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Reagan Policy

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CALIFORNIA | LOCAL
February 10, 1987
This is the way I see it under President Ronald Reagan: Capitalism for the masses. Socialism for the military-industrial complex. JEROME M. MARTINEZ Los Angeles
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BUSINESS
June 13, 2004 | James Flanigan
There have been countless commentaries on the life and contributions of Ronald Reagan in the last week, but few that truly captured the legacy of Reaganomics. The former president's death stirred up the old debate about tax cuts and federal deficits. But no matter which side you come down on, the Reagan bequest is far more than that. He did nothing short of transform the economy. His fundamental idea was that we could leave it to the marketplace to take care of things.
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CALIFORNIA | LOCAL
July 29, 1986
If the majority of South Africans were white and the minority blacks were in control, would Britain's Margaret Thatcher and Ronald Reagan be so adamant against sanctions? I think not. MARY M. MOORE Van Nuys
OPINION
June 7, 2004
When Ronald Reagan became president, he was vilified at home and abroad as a "cowboy actor" with no foreign policy experience. The results of his eight years of presidency will confirm him as one of our great presidents (current liberal historians to the contrary). There is a parallel to President George W. Bush, who shares the same traits and criticisms. Perhaps history will confer the same greatness on President Bush for the foresight to confront radical Muslim terrorists instead of waiting for further strikes.
NEWS
November 28, 1993 | GEORGE GEDDA, ASSOCIATED PRESS
Four years have passed since Jim Wright stood before a hushed House on a late spring day and announced he was resigning as Speaker. Then, the reason seemed obvious: A series of ethical lapses uncovered by House investigators had left him no choice. But the Texas Democrat, now 70, contends there were hidden forces behind his resignation that were far more damaging.
BUSINESS
August 11, 1993 | GEORGE WHITE, TIMES STAFF WRITER
The Clinton Administration on Tuesday said it will begin to prosecute manufacturers who require retailers to sell their products at certain prices, calling the stand a reversal of enforcement practices under the Reagan and Bush administrations. Such pricing requirements, known as vertical price fixing, violate antitrust laws and will be "vigorously and effectively" enforced, the Justice Department said in a statement.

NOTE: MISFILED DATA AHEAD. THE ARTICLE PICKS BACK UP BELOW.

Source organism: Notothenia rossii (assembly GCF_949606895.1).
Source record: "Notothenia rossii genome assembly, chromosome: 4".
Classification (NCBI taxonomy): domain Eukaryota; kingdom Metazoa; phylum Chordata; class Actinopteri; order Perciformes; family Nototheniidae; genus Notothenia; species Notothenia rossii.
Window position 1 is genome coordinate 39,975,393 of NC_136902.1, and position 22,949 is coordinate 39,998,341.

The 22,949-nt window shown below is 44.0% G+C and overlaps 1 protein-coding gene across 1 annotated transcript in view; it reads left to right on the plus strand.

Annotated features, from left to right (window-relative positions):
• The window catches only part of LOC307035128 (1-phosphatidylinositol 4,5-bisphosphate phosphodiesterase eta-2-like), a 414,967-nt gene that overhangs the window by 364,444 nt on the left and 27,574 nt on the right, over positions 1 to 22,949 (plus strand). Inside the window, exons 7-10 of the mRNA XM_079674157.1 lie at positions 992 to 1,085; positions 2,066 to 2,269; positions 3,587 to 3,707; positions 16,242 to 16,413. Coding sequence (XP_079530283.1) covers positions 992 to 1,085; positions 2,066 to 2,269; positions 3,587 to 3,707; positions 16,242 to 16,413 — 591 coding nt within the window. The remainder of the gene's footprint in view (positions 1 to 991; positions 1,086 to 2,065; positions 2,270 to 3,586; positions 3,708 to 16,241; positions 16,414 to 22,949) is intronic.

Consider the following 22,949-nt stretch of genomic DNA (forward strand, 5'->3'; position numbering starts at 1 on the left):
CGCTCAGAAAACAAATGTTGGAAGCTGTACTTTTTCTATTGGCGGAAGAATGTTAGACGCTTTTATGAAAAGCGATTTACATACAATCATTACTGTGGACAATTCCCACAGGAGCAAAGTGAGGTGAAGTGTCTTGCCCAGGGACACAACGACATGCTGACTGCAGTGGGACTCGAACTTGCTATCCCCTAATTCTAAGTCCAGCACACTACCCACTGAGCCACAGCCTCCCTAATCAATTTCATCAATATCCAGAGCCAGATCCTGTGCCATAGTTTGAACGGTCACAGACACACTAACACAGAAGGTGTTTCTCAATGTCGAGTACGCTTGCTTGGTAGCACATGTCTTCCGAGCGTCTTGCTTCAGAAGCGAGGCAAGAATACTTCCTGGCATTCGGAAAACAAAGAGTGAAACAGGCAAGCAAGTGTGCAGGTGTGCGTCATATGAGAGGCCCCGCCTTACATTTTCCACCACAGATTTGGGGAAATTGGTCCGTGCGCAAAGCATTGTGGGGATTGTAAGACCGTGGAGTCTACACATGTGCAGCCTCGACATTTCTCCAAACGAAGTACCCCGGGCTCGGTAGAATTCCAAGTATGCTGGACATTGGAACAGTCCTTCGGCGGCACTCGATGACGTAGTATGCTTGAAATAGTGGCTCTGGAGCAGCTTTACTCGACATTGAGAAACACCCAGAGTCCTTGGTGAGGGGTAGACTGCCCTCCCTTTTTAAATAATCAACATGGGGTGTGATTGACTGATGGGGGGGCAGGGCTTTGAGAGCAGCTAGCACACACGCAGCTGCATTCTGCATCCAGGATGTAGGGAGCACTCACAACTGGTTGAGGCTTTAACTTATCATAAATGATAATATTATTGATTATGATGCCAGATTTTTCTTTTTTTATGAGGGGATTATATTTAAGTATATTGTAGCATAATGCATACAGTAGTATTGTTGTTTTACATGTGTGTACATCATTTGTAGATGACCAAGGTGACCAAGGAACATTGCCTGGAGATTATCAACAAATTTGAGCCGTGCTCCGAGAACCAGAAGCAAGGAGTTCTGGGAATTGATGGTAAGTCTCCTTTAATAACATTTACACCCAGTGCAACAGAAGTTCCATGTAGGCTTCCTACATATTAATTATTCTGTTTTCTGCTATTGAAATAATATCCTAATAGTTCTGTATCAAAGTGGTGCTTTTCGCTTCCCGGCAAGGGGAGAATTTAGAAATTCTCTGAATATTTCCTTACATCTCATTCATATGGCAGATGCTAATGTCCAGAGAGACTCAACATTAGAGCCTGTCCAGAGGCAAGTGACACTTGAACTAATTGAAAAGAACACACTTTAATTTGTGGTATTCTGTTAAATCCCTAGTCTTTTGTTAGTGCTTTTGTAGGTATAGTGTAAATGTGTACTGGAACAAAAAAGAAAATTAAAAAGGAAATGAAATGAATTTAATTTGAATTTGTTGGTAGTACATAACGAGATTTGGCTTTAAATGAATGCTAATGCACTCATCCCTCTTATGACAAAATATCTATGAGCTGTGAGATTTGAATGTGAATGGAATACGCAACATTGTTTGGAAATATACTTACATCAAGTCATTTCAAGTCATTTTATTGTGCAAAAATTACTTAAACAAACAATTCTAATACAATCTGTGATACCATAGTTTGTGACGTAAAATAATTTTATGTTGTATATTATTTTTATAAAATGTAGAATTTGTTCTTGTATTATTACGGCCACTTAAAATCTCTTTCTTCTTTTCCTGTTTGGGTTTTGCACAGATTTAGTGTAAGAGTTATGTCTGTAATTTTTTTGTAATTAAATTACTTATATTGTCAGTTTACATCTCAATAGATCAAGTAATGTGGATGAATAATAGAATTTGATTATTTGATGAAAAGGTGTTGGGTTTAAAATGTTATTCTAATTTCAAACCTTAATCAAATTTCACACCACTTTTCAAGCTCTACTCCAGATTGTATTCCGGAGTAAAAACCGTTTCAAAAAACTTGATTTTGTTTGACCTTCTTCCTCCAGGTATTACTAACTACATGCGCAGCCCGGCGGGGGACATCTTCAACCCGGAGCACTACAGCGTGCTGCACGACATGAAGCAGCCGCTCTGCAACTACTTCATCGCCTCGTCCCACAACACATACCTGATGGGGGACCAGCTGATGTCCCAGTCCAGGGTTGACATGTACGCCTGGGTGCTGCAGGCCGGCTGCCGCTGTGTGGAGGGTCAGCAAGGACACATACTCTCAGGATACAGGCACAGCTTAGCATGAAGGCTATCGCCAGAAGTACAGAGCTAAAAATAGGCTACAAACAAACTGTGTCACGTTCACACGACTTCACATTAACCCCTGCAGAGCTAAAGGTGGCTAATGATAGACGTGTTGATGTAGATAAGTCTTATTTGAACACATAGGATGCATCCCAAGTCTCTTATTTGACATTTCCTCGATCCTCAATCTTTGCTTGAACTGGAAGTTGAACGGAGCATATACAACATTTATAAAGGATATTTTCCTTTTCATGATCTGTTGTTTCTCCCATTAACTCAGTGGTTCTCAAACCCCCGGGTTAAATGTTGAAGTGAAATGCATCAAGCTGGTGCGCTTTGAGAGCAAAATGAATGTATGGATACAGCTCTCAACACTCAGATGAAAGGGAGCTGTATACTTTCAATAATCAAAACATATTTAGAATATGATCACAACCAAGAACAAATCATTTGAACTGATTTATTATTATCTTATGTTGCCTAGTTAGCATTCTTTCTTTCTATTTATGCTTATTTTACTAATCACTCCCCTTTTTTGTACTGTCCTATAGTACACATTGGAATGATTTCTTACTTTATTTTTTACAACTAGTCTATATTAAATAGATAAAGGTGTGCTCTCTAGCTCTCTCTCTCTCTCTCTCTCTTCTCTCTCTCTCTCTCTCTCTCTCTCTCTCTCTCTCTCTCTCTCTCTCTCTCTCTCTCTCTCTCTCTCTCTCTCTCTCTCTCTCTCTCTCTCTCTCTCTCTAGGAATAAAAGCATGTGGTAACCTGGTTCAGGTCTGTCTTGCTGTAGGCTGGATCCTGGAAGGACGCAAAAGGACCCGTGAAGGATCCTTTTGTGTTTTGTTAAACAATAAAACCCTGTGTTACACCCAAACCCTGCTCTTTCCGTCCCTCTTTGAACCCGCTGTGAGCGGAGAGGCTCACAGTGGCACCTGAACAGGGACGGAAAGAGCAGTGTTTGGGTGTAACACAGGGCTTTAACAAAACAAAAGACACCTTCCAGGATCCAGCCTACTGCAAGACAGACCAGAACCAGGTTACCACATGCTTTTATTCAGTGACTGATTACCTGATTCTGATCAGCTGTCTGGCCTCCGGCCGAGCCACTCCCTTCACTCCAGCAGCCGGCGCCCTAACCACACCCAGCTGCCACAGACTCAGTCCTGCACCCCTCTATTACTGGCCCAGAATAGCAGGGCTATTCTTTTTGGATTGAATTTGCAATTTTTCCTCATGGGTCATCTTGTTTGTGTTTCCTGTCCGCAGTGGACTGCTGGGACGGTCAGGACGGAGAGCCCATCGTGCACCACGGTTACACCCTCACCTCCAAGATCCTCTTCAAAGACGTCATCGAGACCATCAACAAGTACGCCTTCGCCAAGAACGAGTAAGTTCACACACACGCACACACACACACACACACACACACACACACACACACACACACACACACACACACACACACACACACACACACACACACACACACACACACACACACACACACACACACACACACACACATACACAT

NEWS
August 10, 1993 | JAMES RISEN, TIMES STAFF WRITER
It took a back seat to tax hikes and spending cuts in the public debate over President Clinton's economic program but some analysts think it could prove to be one of the most important--and popular--elements of the budget bill that just squeaked through Congress. In what amounts to a quiet yet dramatic shift in the nation's tax burden, the budget measure approved by the House and Senate late last week contains a $20.
NEWS
March 24, 1992
Friedrich August von Hayek, 92, the Nobel Prize-winning economist described as the intellectual guru of President Ronald Reagan's free-market policy-makers. Hayek was a British citizen of Austrian birth. His 1944 book, "The Road to Serfdom," stated that socialist economics would fail and warned that Western Europe and the United States were on a dangerous road toward excessive government involvement. In November, 1991, President Bush awarded Hayek the Medal of Freedom.
OPINION
January 12, 1992 | Walter Russell Mead, Walter Russell Mead, a contributing editor to Opinion, is the author of "Mortal Splendor: The American Empire in Transition" (Houghton Mifflin)
The Reagan-Thatcher experiment in economics is drawing to its close. As George Bush begs the Japanese for affirmative action for American cars, and as Britain reluctantly prepares to enter a monetary union dominated by Germany, the verdict of history is clear: The ultra-liberal economic policies so popular in the English-speaking world during the last generation do not work as well as the "social market" economics of the former Axis powers.
NEWS
October 29, 1989 | JOHN KING, ASSOCIATED PRESS
Elizabeth Hanford Dole began the debate over raising the 55 m.p.h. speed limit by stressing safety. But in the privacy of the Ronald Reagan White House, the debate turned to states rights, budget worries and election-year politics. "Mr.
NEWS
October 13, 1989 | DAVID LAUTER, TIMES STAFF WRITER
George Bush did for a Republican mayoral candidate Thursday something that he had steadfastly declined to do for himself last year: He attacked Ronald Reagan. Not by name, of course. But the implication was clear--and clearly appreciated by the campaign of Republican mayoral hopeful Rudolph W. Giuliani, who has been racing to drop his connections with the former President as he seeks office in heavily Democratic New York.
NEWS
April 14, 1989 | CARL INGRAM, Times Staff Writer
Gov. George Deukmejian, frustrated at modern Turkey's refusal to admit responsibility for the massacre of Armenians in 1915, exhorted scholars Thursday to persevere in documenting research so no one can deny that the "genocide was anything but a stark reality." The son of immigrant parents and the nation's most prominent officeholder of Armenian ancestry, Deukmejian is passionate about the Armenian genocide issue and recognition of it by the United States. He lashed out at "present-day Turkish officials and certain revisionist historians" who he said have labeled as "forgeries" and "wartime propaganda" documentation of the mass slayings by Western observers.
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